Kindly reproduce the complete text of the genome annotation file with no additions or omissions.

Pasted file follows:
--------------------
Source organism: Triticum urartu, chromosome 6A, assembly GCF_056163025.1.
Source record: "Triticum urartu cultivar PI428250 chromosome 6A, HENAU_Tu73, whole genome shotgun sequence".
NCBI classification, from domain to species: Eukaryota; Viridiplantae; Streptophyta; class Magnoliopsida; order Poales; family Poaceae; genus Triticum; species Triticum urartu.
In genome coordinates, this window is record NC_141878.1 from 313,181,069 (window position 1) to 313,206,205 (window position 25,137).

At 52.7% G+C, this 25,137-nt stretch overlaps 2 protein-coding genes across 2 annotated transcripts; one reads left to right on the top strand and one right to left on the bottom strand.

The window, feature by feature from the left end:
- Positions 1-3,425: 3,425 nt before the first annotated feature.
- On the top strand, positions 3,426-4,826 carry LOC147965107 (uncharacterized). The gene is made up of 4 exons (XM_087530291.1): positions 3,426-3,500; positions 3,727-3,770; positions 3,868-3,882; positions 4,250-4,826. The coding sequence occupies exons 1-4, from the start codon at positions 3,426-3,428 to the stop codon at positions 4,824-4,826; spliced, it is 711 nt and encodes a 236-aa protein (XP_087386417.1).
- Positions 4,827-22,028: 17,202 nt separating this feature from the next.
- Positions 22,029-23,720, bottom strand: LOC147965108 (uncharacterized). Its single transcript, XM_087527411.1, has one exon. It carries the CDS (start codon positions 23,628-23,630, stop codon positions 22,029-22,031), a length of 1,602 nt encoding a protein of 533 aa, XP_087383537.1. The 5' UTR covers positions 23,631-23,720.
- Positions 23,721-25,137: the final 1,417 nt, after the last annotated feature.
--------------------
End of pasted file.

Source organism: Triticum urartu, chromosome 6A, assembly GCF_056163025.1.
Source record: "Triticum urartu cultivar PI428250 chromosome 6A, HENAU_Tu73, whole genome shotgun sequence".
NCBI classification, from domain to species: Eukaryota; Viridiplantae; Streptophyta; class Magnoliopsida; order Poales; family Poaceae; genus Triticum; species Triticum urartu.
In genome coordinates, this window is record NC_141878.1 from 313,181,069 (window position 1) to 313,206,205 (window position 25,137).

At 52.7% G+C, this 25,137-nt stretch overlaps 2 protein-coding genes across 2 annotated transcripts; one reads left to right on the top strand and one right to left on the bottom strand.

The window, feature by feature from the left end:
- Positions 1-3,425: 3,425 nt before the first annotated feature.
- On the top strand, positions 3,426-4,826 carry LOC147965107 (uncharacterized). The gene is made up of 4 exons (XM_087530291.1): positions 3,426-3,500; positions 3,727-3,770; positions 3,868-3,882; positions 4,250-4,826. The coding sequence occupies exons 1-4, from the start codon at positions 3,426-3,428 to the stop codon at positions 4,824-4,826; spliced, it is 711 nt and encodes a 236-aa protein (XP_087386417.1).
- Positions 4,827-22,028: 17,202 nt separating this feature from the next.
- Positions 22,029-23,720, bottom strand: LOC147965108 (uncharacterized). Its single transcript, XM_087527411.1, has one exon. It carries the CDS (start codon positions 23,628-23,630, stop codon positions 22,029-22,031), a length of 1,602 nt encoding a protein of 533 aa, XP_087383537.1. The 5' UTR covers positions 23,631-23,720.
- Positions 23,721-25,137: the final 1,417 nt, after the last annotated feature.